I just read about the "Franklin Scandal" the pedophilia ring in Nebraska that sent kids to east coast for parties.

I read it had tied to powerful Republicans in Bush Administration but the weird part here is the place where Second Miles Assets are being transferred is in Texas, it had a Penn State Alumni 1965 as COO who has ties to Harrisburg and one of the woman who is second in command is a Bush.

I really don't know what to think anymore.

I am referring to the thread that goes something like "It might be a crazy theory but... " by a Huskers fan?

If not, you may want to read the links they posted in that thread about the Franklin/ Boys Town scandal.

Interesting stuff if true.

With all the play that Sandusky got, and all the victims who surfaced to testify against him, where are the victims accusing others who would be in this bizarre trade of underage kids?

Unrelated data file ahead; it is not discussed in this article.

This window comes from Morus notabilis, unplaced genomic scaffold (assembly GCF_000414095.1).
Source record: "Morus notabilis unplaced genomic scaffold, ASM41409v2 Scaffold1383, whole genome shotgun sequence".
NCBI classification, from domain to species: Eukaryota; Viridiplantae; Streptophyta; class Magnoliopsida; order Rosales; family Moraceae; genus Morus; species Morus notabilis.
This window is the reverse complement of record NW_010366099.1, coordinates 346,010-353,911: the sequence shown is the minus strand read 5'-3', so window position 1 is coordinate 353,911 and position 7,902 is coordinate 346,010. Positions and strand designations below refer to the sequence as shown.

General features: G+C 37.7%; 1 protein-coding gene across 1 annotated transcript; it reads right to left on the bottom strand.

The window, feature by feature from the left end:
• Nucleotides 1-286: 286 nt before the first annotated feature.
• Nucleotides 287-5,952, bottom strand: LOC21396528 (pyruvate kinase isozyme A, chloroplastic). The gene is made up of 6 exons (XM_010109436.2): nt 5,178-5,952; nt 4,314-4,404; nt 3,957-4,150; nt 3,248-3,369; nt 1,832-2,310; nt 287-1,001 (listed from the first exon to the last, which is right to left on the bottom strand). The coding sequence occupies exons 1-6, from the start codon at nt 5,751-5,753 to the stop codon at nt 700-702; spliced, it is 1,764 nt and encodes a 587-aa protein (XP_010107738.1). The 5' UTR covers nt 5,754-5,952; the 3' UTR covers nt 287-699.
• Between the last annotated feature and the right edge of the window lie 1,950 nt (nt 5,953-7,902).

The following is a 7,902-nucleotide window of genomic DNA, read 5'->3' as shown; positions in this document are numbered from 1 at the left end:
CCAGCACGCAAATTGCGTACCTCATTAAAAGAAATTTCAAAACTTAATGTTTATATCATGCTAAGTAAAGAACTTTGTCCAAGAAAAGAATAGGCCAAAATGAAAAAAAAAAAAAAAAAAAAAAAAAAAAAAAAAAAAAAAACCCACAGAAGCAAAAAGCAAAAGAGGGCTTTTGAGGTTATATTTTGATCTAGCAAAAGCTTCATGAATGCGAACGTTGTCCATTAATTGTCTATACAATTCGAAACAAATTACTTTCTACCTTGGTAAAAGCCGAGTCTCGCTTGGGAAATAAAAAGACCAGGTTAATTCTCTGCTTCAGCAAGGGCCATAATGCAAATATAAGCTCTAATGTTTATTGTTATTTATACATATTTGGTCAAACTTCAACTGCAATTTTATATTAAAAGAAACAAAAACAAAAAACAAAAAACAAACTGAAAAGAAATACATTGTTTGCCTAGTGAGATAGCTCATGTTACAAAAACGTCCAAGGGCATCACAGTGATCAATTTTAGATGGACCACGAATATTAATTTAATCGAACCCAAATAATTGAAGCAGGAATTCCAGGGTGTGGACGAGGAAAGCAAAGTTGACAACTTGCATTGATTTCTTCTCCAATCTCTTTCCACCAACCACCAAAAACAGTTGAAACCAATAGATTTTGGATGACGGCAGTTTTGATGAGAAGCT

With the bonanza of cash and prizes ready to be handed out by PSU to victims, seemingly without objection, where are they?

Anonymous said...

It also said while investigating the Franklin Scandal a number of people went missing.

Sound familiar?

Oh please... They are getting more money to shut up...or fear getting hurt. All JMO of course?

A certain party already paid them off.

Mmm, this smells like wacko conspiracy theory.

Anyone knowledgeable?

Anonymous said...

It also said while investigating the Franklin Scandal a number of people went missing.

Sound familiar?

Oh please... They are getting more money to shut up...or fear getting hurt. All JMO of course?

A certain party already paid them off.

Mmm, this smells like wacko conspiracy theory.

Anyone knowledgeable?

Anonymous said...